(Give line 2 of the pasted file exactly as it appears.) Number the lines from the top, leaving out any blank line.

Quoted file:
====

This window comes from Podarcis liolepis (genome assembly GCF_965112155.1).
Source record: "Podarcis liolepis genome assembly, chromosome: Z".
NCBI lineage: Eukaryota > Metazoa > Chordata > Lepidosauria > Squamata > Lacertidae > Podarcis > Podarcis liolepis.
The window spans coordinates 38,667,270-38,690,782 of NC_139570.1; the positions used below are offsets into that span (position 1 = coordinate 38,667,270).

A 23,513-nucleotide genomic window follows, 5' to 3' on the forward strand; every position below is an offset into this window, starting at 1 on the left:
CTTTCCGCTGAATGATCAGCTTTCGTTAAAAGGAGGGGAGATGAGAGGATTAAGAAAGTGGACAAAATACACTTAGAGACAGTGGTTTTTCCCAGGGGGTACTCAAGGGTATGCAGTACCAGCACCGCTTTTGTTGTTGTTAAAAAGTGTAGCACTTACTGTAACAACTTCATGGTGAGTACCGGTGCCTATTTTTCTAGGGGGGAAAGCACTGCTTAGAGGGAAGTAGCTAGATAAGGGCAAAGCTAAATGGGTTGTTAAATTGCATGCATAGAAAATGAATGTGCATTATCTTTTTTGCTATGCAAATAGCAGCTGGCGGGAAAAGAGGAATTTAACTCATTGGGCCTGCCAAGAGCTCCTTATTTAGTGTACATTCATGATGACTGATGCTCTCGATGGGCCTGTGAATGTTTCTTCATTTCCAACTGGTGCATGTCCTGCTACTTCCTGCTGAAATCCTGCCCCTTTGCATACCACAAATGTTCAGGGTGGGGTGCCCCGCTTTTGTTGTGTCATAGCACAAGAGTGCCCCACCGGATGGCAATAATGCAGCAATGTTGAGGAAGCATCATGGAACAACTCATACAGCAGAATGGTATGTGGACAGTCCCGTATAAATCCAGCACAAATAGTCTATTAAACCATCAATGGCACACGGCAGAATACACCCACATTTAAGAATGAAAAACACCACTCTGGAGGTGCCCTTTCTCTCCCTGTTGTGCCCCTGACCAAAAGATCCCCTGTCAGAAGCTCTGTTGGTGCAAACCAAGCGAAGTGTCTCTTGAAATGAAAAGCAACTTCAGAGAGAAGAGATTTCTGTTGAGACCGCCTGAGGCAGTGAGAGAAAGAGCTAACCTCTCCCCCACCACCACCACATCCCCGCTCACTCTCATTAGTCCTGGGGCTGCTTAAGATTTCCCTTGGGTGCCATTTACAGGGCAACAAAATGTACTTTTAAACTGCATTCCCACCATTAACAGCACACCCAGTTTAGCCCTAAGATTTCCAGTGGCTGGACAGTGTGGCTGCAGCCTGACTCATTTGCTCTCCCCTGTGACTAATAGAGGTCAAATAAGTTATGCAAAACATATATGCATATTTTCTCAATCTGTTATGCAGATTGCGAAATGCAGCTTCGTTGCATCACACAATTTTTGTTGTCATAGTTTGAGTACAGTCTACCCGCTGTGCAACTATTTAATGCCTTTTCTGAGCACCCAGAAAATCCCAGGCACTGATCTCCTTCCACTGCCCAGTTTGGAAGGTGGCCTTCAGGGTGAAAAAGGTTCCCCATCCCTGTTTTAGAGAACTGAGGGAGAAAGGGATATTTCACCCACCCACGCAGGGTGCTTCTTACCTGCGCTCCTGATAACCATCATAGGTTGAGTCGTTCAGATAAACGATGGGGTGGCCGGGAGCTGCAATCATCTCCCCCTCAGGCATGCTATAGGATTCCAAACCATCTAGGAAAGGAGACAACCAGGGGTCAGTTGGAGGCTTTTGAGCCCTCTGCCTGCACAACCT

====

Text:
Source record: "Podarcis liolepis genome assembly, chromosome: Z".